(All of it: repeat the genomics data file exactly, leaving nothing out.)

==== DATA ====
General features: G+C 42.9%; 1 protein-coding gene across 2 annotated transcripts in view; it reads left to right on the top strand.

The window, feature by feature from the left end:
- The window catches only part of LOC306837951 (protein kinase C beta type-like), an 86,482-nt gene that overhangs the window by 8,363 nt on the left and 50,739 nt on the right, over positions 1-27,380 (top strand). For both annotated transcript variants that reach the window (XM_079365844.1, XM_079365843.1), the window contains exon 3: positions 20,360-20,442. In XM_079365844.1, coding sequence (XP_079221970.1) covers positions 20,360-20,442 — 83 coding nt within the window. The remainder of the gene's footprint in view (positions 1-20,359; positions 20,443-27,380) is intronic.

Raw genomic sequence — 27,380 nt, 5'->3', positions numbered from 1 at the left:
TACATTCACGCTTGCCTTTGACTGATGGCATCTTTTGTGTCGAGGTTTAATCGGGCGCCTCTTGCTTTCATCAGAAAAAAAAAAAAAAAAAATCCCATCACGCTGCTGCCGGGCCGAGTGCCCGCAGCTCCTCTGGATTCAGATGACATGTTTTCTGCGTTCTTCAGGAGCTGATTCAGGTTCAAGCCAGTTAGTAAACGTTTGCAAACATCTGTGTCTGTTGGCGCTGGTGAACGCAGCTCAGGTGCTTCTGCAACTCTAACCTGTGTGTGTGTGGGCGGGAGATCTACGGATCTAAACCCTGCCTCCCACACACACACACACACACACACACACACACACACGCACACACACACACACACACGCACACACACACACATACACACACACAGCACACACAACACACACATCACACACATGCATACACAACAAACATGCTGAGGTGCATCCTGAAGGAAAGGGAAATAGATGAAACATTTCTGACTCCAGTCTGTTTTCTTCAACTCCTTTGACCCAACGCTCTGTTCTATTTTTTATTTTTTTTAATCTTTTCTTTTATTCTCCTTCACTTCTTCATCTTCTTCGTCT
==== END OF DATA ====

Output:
General features: G+C 42.9%; 1 protein-coding gene across 2 annotated transcripts in view; it reads left to right on the top strand.

The window, feature by feature from the left end:
- The window catches only part of LOC306837951 (protein kinase C beta type-like), an 86,482-nt gene that overhangs the window by 8,363 nt on the left and 50,739 nt on the right, over positions 1-27,380 (top strand). For both annotated transcript variants that reach the window (XM_079365844.1, XM_079365843.1), the window contains exon 3: positions 20,360-20,442. In XM_079365844.1, coding sequence (XP_079221970.1) covers positions 20,360-20,442 — 83 coding nt within the window. The remainder of the gene's footprint in view (positions 1-20,359; positions 20,443-27,380) is intronic.

Raw genomic sequence — 27,380 nt, 5'->3', positions numbered from 1 at the left:
TACATTCACGCTTGCCTTTGACTGATGGCATCTTTTGTGTCGAGGTTTAATCGGGCGCCTCTTGCTTTCATCAGAAAAAAAAAAAAAAAAAATCCCATCACGCTGCTGCCGGGCCGAGTGCCCGCAGCTCCTCTGGATTCAGATGACATGTTTTCTGCGTTCTTCAGGAGCTGATTCAGGTTCAAGCCAGTTAGTAAACGTTTGCAAACATCTGTGTCTGTTGGCGCTGGTGAACGCAGCTCAGGTGCTTCTGCAACTCTAACCTGTGTGTGTGTGGGCGGGAGATCTACGGATCTAAACCCTGCCTCCCACACACACACACACACACACACACACACACACACGCACACACACACACACACACGCACACACACACACATACACACACACAGCACACACAACACACACATCACACACATGCATACACAACAAACATGCTGAGGTGCATCCTGAAGGAAAGGGAAATAGATGAAACATTTCTGACTCCAGTCTGTTTTCTTCAACTCCTTTGACCCAACGCTCTGTTCTATTTTTTATTTTTTTTAATCTTTTCTTTTATTCTCCTTCACTTCTTCATCTTCTTCGTCT